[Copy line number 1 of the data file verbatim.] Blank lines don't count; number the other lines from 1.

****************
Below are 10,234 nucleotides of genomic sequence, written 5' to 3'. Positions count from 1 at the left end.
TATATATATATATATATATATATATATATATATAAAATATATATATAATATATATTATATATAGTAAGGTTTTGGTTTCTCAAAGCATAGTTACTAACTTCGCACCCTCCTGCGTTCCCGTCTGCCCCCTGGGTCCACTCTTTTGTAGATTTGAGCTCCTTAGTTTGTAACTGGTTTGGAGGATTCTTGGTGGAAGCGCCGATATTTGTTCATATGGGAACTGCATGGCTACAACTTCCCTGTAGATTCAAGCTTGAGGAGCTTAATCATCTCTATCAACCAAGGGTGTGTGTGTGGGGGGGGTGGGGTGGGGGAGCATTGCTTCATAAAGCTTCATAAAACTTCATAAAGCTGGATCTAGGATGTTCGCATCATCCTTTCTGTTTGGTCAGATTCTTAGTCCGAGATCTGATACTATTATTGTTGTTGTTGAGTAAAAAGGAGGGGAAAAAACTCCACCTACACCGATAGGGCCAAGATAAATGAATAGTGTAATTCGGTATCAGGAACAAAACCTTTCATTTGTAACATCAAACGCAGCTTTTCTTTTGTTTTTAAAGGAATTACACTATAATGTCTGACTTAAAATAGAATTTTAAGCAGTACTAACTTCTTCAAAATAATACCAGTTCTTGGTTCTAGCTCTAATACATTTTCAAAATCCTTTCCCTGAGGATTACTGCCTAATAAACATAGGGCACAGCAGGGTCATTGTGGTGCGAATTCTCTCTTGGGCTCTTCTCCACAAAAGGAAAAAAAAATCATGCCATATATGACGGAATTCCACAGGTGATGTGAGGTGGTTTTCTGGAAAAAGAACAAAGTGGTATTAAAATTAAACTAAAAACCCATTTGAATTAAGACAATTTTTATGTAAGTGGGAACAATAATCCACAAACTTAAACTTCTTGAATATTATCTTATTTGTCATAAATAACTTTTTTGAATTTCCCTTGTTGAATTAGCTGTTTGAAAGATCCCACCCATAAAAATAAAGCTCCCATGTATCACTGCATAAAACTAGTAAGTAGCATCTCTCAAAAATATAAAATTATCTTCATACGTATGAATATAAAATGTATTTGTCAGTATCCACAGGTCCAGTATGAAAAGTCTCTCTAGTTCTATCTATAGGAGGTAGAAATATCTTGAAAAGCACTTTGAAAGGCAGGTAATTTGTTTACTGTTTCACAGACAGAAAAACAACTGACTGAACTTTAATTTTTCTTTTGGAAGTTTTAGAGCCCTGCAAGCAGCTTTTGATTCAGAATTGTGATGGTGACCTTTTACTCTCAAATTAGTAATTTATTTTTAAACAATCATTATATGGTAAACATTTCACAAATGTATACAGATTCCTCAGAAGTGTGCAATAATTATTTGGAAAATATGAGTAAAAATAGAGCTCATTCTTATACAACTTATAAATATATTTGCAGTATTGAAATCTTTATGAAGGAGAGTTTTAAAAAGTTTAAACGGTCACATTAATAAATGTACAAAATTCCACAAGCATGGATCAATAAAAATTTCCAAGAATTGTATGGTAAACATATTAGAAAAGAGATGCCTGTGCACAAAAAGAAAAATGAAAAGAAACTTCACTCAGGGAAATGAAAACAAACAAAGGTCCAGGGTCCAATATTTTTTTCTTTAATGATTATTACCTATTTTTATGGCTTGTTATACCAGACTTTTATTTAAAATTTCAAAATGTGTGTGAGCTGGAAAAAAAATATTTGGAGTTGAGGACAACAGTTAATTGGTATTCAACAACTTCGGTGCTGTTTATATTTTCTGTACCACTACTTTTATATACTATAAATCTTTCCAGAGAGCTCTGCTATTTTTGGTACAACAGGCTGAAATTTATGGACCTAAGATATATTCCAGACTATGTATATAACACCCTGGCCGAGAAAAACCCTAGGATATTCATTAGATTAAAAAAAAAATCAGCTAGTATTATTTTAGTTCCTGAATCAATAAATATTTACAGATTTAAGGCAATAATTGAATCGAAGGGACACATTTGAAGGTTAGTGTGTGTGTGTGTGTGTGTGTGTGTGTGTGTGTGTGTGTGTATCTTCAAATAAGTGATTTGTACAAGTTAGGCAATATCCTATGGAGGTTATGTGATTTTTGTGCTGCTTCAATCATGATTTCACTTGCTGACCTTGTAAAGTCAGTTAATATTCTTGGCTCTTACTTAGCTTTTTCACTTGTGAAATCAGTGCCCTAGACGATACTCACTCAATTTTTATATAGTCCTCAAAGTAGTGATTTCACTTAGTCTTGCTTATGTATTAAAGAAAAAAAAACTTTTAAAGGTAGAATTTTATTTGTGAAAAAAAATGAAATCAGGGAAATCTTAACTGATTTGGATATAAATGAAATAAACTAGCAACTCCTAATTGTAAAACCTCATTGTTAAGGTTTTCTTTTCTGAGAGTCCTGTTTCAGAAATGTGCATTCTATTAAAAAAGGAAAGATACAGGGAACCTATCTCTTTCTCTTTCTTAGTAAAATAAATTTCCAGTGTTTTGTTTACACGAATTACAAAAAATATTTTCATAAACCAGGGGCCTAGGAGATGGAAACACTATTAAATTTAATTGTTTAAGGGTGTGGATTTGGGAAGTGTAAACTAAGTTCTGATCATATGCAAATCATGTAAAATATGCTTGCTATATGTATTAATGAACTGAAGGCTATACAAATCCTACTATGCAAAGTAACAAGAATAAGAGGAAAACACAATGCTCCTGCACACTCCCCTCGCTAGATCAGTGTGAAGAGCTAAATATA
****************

Below are 10,234 nucleotides of genomic sequence, written 5' to 3'. Positions count from 1 at the left end.